The federal and Alberta governments are seeking to build on existing hydrogen and natural gas production, with longer term plans for green hydrogen.
The Canadian government has indicated it is planning to reveal a comprehensive national strategy for hydrogen by the end of the summer, trailing announcements by several other jurisdictions in recent months. The EU unveiled its strategy in early July and Germany did likewise in June.
Ottawa’s strategy is to rely on a combination of blue and green hydrogen since Canada is a major producer of both gas and renewables, whereas the goal of the EU strategy is to use 100pc green hydrogen by 2050.
The blue hydrogen is expected to be produced through the widely used steam methane reforming process combined with carbon capture, utilisation and storage (CCUS) for the resulting CO2. For the green hydrogen, renewable power will break hydrogen free from water using electrolysis.
The Alberta government is hoping to lead the country’s production of blue hydrogen. As the country’s largest producer of both hydrogen and natural gas, it already has some important building blocks in place. The province’s hydrogen development plan, which is also meant to reduce Alberta’s greenhouse gas emissions and diversify its economy, is to be released this summer as part of a larger blueprint for the future of the province’s gas and petrochemical industries.
The federal government has been quite tight-lipped about its upcoming hydrogen strategy, but this changed in mid-June when Natural Resources Canada (NRCan) released a statement. "We are seeking to identify opportunities for clean hydrogen production and optimal end-use across the economy, in the short, medium, and longer term, while also identifying export market growth potential for Canadian clean hydrogen, as well as hydrogen and fuel-cell technologies and services.”
NRCan has also stated it is working with a wide range of stakeholders, including provincial governments, to “inform” the hydrogen strategy’s development, with Canada well positioned to benefit from growing international demand for hydrogen and fuel cells.
Canadian producers certainly appear poised to benefit on both the blue and green hydrogen fronts. Western Canada already produces some of the lowest-cost hydrogen in the world, and has the potential to produce blue hydrogen and add an income stream by providing CO2 to enhanced oil recovery projects in the region.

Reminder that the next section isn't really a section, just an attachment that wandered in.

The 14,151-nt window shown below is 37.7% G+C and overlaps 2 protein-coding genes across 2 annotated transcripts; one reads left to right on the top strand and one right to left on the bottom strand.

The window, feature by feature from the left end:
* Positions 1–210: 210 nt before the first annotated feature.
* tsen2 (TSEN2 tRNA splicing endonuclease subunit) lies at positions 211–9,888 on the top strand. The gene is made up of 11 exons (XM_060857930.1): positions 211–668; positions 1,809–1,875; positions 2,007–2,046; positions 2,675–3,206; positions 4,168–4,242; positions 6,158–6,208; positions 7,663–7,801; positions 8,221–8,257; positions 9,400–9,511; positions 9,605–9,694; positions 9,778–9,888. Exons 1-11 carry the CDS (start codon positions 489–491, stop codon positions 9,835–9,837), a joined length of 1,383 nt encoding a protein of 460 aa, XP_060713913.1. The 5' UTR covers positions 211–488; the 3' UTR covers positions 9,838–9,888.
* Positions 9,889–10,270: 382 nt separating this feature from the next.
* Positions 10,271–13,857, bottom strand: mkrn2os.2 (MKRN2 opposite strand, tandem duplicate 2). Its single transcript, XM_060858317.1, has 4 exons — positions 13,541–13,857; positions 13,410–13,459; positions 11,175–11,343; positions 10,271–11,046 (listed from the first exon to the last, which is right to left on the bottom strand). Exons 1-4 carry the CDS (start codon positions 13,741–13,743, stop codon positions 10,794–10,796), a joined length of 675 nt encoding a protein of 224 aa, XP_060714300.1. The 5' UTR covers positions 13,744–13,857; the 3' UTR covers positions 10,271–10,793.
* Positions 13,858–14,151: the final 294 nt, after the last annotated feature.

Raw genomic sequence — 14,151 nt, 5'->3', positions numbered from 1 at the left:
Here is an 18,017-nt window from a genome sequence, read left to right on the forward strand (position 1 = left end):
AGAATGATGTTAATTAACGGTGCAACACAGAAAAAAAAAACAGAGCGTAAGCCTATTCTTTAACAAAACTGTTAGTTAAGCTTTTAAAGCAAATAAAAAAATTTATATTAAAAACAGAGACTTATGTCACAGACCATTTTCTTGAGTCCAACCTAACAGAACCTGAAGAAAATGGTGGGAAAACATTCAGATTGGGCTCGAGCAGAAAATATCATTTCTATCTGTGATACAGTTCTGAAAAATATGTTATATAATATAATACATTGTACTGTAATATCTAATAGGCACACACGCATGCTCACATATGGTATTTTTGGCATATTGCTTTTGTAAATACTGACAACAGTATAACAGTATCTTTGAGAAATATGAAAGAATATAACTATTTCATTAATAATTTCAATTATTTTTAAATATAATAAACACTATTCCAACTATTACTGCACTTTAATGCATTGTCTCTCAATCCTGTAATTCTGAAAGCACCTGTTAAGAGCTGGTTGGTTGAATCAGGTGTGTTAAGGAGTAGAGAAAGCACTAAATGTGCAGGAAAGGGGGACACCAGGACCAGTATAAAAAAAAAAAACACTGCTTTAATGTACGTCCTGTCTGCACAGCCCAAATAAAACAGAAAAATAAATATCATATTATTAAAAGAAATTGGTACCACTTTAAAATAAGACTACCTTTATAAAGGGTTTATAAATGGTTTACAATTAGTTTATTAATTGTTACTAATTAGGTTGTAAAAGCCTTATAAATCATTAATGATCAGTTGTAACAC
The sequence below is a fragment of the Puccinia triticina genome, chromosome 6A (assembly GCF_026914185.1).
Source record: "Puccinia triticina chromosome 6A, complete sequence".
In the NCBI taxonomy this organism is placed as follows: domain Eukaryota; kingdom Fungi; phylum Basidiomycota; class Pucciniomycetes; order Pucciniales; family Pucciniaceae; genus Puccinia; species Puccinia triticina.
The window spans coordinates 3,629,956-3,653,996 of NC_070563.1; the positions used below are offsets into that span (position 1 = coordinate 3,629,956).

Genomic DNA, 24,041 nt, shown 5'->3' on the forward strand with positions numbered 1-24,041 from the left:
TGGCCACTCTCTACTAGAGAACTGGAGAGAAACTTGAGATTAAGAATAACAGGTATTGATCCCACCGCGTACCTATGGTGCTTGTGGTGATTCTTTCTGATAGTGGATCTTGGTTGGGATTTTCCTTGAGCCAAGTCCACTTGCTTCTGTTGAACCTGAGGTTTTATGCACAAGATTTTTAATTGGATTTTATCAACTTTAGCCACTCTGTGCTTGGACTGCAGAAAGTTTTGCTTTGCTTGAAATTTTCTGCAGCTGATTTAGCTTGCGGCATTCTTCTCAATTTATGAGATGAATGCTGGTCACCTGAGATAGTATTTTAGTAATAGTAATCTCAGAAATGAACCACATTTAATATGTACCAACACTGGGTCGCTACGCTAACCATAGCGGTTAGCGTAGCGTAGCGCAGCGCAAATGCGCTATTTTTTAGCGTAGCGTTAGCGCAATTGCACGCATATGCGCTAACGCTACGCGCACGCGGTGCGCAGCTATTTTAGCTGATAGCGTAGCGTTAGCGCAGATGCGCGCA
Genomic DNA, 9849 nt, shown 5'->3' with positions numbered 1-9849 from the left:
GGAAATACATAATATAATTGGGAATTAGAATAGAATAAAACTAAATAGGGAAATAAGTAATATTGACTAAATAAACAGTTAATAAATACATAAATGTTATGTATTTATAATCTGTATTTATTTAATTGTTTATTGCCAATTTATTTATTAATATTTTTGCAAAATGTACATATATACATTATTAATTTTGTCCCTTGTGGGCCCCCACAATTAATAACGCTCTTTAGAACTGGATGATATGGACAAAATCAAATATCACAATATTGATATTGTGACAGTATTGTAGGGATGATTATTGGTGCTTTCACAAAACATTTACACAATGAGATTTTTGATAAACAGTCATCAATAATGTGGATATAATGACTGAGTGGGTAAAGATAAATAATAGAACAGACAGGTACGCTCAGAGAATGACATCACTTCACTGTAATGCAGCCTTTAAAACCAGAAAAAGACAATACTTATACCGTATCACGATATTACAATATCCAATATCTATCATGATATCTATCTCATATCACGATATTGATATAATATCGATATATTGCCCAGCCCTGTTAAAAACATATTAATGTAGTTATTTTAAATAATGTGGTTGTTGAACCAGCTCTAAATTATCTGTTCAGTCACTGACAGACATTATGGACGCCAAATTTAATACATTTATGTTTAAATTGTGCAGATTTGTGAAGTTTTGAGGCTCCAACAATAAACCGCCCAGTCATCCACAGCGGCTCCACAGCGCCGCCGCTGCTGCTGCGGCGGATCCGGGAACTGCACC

In the longer term, once the process of electrolysis becomes economic, British Columbia, Manitoba, Ontario, Quebec and Newfoundland will have a significant advantage given an abundance of cheap surplus off-hour renewable power, with hydroelectricity accounting for the largest share of power in most provinces.
Even the EU does not believe the electrolysers needed to produce green hydrogen will become economic before 2030. As a result, it has not ruled out support in its strategy for blue hydrogen projects in the shorter term—the lifecycle of such projects is around 25 years.
Dan Wicklum, head of The Transition Accelerator, a non-profit organisation leading the push for hydrogen in Canada, says he expects the Feds to merely “set a context” for the country’s hydrogen strategy later this summer, rather than committing funding.
Alberta’s H2 plan
The goal of Alberta’s hydrogen plan is to establish “a very aggressive and profitable hydrogen industry”, including maintaining the province’s position as the leading hydrogen producer in Canada, according to Dale Nally, Alberta’s associate minister of natural gas.
Important additional building blocks for achieving this goal are the province’s Industrial Heartland Hydrogen Task Force, established in May, and the completion of the Alberta Carbon Trunk Line (ACTL) in June. Alberta’s Industrial Heartland, located near Edmonton, is Canada’s largest hydrocarbon processing centre, and connected to oilfields in central Alberta by the ACTL to provide CO2 for enhanced oil recovery.
ACTL, the largest CO2 pipeline in the world, has substantial additional capacity, as local refiner NWR Partnership’s 79,000bl/d Sturgeon facility and Canadian fertiliser manufacturer Nutrien’s Redwater plant are its only shippers. The Task Force, organised by The Transition Accelerator and including Edmonton mayor Don Iveson, plans to produce a public report detailing a roadmap for achieving zero-emissions in Alberta’s Industrial Heartland.